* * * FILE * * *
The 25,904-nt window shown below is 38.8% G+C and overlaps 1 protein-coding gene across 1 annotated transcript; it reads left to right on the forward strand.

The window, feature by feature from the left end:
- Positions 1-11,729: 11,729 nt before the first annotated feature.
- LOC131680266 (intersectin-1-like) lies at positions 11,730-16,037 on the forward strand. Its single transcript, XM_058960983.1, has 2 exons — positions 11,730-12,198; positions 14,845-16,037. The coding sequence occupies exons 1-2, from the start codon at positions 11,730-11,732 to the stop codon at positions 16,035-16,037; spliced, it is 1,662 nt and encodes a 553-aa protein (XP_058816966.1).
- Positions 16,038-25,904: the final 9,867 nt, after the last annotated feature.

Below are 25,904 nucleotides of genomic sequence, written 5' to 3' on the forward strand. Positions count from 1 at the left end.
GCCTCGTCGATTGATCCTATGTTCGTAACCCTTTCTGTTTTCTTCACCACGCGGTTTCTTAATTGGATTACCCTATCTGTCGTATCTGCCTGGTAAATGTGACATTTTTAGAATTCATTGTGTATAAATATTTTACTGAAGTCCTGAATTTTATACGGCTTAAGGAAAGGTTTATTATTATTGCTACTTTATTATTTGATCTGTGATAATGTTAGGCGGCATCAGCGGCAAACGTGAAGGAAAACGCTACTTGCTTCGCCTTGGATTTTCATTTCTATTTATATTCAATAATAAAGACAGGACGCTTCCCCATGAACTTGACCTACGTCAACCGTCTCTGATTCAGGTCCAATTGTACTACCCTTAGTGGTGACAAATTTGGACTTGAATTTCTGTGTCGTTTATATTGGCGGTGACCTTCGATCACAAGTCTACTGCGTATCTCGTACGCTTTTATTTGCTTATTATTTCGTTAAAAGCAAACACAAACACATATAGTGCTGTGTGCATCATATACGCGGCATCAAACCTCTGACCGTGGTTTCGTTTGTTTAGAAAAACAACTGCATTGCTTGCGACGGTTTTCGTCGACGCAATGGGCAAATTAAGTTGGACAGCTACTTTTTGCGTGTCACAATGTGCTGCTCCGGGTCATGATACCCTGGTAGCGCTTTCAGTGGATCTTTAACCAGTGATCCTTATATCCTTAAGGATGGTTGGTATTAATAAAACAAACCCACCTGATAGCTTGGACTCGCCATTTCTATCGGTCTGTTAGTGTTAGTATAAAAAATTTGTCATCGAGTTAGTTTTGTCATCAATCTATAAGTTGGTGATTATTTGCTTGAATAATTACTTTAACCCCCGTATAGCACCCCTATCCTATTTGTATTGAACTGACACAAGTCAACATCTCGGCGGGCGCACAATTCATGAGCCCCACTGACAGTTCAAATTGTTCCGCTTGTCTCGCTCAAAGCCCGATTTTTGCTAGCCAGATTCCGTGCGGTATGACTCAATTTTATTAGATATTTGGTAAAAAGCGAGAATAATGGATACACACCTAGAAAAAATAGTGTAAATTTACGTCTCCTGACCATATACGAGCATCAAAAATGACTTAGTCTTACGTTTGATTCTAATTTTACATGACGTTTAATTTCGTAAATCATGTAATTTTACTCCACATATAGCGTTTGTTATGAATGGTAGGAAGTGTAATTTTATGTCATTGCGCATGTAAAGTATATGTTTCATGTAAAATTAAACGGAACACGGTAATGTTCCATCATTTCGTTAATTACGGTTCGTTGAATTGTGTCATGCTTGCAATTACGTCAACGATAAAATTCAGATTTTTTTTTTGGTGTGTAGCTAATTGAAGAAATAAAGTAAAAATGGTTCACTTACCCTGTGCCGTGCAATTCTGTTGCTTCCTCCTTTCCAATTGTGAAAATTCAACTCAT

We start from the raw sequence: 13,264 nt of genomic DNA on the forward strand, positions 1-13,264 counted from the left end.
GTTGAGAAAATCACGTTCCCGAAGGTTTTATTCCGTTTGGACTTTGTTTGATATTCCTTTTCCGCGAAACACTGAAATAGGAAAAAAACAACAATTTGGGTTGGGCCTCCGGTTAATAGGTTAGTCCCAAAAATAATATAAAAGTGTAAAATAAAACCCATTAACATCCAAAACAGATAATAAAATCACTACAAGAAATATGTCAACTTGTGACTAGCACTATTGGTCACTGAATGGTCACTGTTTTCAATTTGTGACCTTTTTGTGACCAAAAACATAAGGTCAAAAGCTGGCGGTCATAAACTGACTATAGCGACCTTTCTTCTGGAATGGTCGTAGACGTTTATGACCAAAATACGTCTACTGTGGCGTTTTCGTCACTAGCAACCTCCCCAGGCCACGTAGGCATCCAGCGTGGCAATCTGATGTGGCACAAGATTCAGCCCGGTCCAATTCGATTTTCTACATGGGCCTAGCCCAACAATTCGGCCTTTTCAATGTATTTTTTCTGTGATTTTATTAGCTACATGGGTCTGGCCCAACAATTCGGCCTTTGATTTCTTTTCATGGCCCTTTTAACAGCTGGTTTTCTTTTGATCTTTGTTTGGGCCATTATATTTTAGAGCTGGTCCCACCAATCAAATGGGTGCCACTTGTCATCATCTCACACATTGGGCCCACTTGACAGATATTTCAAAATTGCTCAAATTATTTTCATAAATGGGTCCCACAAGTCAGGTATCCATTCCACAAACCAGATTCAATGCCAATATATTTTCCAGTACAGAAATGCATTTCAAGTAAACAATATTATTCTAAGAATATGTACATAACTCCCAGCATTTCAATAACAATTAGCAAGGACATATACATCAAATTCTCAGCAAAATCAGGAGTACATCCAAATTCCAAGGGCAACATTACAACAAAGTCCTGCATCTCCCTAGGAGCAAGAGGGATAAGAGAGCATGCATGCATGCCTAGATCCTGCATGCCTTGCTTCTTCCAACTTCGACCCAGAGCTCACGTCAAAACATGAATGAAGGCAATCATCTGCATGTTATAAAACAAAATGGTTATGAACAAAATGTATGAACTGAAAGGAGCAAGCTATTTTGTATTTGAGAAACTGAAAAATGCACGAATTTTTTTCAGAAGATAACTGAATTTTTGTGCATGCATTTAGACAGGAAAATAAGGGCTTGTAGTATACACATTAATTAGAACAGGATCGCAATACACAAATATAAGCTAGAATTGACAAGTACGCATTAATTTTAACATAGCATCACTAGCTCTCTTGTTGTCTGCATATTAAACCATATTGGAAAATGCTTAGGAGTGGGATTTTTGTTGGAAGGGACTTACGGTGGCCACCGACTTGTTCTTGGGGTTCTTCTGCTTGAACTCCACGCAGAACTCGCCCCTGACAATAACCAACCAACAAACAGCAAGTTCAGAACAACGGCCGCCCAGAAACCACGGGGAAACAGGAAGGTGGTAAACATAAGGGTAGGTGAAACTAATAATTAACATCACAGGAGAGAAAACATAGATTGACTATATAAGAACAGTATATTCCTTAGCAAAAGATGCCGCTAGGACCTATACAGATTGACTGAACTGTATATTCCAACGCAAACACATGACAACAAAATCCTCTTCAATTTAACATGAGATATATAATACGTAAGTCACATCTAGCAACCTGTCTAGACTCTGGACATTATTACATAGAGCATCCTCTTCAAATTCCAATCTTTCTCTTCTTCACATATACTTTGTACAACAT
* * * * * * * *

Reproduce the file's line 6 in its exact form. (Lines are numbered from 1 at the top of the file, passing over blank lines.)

Below are 25,904 nucleotides of genomic sequence, written 5' to 3' on the forward strand. Positions count from 1 at the left end.